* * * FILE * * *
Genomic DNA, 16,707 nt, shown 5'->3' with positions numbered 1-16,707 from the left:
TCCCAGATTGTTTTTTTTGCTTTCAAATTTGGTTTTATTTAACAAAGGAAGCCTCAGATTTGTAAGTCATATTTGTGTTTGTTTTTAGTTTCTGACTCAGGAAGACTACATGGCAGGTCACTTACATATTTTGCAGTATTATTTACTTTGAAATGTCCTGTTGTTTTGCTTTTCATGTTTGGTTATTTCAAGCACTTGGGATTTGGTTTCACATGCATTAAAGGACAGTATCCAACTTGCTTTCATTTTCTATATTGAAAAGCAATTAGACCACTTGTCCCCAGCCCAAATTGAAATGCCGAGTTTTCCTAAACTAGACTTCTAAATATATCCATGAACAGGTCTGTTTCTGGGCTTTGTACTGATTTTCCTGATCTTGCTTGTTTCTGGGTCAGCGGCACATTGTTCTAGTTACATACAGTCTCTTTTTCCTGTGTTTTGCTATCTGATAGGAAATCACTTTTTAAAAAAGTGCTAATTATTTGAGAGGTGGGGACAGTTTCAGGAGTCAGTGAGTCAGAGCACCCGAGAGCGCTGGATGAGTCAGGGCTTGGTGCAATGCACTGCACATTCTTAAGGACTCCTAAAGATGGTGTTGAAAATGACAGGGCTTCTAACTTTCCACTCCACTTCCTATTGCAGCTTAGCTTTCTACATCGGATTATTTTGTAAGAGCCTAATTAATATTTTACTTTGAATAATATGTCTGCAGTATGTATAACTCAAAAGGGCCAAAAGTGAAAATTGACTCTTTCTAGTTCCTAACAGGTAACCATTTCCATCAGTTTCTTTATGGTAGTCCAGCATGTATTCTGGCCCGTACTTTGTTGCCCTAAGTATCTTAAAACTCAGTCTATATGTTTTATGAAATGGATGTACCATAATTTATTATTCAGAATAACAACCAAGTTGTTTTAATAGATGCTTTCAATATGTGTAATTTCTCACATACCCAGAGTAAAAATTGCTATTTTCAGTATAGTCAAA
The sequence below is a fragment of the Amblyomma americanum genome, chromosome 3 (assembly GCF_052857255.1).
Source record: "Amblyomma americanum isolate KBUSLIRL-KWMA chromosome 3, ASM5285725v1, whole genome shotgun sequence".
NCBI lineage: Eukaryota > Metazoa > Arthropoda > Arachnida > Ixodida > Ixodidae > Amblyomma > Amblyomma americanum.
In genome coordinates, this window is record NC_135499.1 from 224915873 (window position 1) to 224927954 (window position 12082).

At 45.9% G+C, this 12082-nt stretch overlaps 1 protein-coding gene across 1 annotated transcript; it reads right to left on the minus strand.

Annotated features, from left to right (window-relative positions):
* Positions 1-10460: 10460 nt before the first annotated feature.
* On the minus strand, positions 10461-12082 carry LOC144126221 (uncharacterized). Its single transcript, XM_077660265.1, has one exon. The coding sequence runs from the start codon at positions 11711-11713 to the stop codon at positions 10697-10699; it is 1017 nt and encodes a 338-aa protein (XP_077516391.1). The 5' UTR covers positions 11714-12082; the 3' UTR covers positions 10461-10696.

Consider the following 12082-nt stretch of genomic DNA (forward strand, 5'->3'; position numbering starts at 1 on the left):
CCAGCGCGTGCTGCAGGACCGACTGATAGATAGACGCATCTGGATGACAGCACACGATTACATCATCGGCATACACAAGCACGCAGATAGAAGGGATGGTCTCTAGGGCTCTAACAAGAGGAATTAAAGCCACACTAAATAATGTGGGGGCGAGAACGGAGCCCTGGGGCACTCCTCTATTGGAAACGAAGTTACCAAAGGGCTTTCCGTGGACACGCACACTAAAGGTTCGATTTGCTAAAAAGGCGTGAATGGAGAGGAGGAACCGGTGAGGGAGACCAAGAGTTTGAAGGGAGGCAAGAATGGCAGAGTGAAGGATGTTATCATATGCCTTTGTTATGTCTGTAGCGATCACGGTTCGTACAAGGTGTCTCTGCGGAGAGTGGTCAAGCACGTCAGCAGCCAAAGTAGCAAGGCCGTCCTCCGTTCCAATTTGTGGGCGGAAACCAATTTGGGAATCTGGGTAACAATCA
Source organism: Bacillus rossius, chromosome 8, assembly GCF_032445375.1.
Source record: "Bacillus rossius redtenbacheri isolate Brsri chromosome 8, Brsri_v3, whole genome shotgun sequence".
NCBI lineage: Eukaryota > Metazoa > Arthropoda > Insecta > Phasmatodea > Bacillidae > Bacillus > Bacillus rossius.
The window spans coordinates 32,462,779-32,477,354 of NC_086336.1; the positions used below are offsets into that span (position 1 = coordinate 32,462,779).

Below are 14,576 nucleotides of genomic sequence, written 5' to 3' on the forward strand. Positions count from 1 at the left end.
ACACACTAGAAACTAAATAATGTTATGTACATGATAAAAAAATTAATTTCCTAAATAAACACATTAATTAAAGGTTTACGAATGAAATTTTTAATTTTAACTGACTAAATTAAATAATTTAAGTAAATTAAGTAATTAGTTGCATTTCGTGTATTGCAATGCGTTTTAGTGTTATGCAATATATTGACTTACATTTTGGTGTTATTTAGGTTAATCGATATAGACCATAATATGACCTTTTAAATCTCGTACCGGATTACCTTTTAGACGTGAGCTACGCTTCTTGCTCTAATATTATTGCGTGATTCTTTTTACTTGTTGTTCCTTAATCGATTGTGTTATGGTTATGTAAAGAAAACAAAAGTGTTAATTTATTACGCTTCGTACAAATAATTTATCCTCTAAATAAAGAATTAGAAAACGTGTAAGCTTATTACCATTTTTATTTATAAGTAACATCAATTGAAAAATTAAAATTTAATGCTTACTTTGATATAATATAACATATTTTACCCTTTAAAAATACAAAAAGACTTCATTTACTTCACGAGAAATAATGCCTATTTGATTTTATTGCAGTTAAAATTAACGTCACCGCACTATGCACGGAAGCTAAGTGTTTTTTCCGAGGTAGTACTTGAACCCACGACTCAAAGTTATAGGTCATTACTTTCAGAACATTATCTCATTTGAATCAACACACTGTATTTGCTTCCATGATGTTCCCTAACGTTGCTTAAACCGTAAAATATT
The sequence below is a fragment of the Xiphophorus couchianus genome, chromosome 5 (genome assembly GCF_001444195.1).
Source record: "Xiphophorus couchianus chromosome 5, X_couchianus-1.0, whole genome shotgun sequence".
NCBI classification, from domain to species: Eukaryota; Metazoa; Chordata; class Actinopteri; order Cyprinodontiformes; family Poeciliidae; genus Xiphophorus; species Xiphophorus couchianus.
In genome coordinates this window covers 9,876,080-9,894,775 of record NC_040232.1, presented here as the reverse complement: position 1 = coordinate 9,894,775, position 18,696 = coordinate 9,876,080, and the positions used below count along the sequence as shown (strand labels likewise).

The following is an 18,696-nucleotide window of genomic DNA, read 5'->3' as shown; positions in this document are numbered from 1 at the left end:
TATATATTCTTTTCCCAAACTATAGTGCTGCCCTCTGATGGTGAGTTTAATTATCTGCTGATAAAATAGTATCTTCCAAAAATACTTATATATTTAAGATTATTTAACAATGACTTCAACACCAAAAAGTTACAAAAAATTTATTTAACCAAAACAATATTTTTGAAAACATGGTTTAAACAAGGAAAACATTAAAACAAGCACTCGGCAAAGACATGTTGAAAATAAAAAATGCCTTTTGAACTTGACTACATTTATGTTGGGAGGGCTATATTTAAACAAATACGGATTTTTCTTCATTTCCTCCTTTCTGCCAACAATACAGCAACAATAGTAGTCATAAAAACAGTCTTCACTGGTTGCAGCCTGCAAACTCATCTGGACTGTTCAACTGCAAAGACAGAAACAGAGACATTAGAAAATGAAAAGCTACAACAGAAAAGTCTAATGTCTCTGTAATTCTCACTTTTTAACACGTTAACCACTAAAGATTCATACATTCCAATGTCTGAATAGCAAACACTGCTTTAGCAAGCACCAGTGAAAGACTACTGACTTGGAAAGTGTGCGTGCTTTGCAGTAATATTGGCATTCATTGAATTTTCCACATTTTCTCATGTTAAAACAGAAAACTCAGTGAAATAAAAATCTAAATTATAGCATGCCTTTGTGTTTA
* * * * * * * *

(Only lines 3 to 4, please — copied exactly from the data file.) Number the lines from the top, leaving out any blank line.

The sequence below is a fragment of the Amblyomma americanum genome, chromosome 3 (assembly GCF_052857255.1).
Source record: "Amblyomma americanum isolate KBUSLIRL-KWMA chromosome 3, ASM5285725v1, whole genome shotgun sequence".